Linked by Howard Fosdick on Thu 24th Jan 2013 10:12 UTC
Internet & Networking In the past, OS News has discussed how U.S. broadband access lags many other countries in terms of cost, speed, and availability. Now, this detailed report from the New America Foundation tells why. It all comes down to a lack of competition among the carriers, which can be traced back to the days when cable companies were granted local monopolies. The report argues that " caps... are hardly a necessity. Rather, they are motivated by a desire to further increase revenues from existing subscribers and protect legacy services such as cable television from competing Internet services." The report's conclusion: don't expect improvements without legislative action.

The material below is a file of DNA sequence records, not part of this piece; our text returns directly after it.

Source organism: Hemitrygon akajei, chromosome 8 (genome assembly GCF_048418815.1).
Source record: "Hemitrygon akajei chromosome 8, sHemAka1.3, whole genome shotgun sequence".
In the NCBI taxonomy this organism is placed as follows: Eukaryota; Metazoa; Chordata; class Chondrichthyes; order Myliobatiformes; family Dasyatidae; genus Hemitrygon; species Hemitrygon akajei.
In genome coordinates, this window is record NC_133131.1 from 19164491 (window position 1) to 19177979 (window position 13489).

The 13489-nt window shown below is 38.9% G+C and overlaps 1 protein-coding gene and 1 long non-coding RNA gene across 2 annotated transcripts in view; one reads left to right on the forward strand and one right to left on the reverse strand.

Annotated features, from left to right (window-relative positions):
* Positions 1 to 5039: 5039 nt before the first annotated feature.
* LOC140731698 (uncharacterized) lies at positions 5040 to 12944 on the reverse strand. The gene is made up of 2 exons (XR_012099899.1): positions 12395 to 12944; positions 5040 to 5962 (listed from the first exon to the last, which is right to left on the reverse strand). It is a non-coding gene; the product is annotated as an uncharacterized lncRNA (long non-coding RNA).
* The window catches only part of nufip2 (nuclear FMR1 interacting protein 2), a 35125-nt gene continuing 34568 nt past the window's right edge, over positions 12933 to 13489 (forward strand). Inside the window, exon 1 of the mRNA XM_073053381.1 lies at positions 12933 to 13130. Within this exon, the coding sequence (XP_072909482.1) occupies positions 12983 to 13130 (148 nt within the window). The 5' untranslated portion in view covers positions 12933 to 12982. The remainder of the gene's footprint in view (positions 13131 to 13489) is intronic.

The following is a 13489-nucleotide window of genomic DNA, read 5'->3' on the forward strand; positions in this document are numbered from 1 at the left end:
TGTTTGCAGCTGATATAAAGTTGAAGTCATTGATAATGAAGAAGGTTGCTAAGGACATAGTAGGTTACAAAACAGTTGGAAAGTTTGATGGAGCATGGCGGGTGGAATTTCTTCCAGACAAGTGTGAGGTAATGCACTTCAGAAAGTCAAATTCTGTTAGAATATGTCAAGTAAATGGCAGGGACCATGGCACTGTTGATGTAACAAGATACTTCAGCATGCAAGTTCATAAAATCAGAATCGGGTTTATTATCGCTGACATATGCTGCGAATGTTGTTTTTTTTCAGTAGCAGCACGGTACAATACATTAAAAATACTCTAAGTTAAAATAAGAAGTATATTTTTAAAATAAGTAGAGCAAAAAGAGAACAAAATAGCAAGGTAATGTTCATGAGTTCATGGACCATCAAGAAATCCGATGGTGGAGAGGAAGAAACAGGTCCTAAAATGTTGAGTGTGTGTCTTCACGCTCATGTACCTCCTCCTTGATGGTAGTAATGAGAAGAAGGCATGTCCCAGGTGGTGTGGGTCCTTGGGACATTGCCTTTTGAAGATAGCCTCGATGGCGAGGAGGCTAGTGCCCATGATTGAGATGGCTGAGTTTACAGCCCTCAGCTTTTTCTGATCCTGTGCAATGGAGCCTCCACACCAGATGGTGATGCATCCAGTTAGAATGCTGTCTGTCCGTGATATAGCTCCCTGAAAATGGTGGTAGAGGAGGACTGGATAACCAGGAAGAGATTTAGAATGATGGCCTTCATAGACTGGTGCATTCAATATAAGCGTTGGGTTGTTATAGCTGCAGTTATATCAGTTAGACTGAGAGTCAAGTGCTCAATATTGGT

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RE[2]: TL;DR
by xaoslaad on Thu 24th Jan 2013 18:17 UTC in reply to "RE: TL;DR"
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If you say so. I had only cable internet from Comcast and after a few price hikes to a little over $70 PLUS 250GB data caps I moved to FIOS for internet only.

I pay just under $55 ($54.95 or 99 or something like that) now for FIOS each month for 15/5 which is FASTER than comcast and, oh.. no data caps.

Verizon are a bunch of shit heads too, but don't tell me FIOS doesn't have competitive prices, caps, speeds, etc. That's a crock.

Edited 2013-01-24 18:18 UTC

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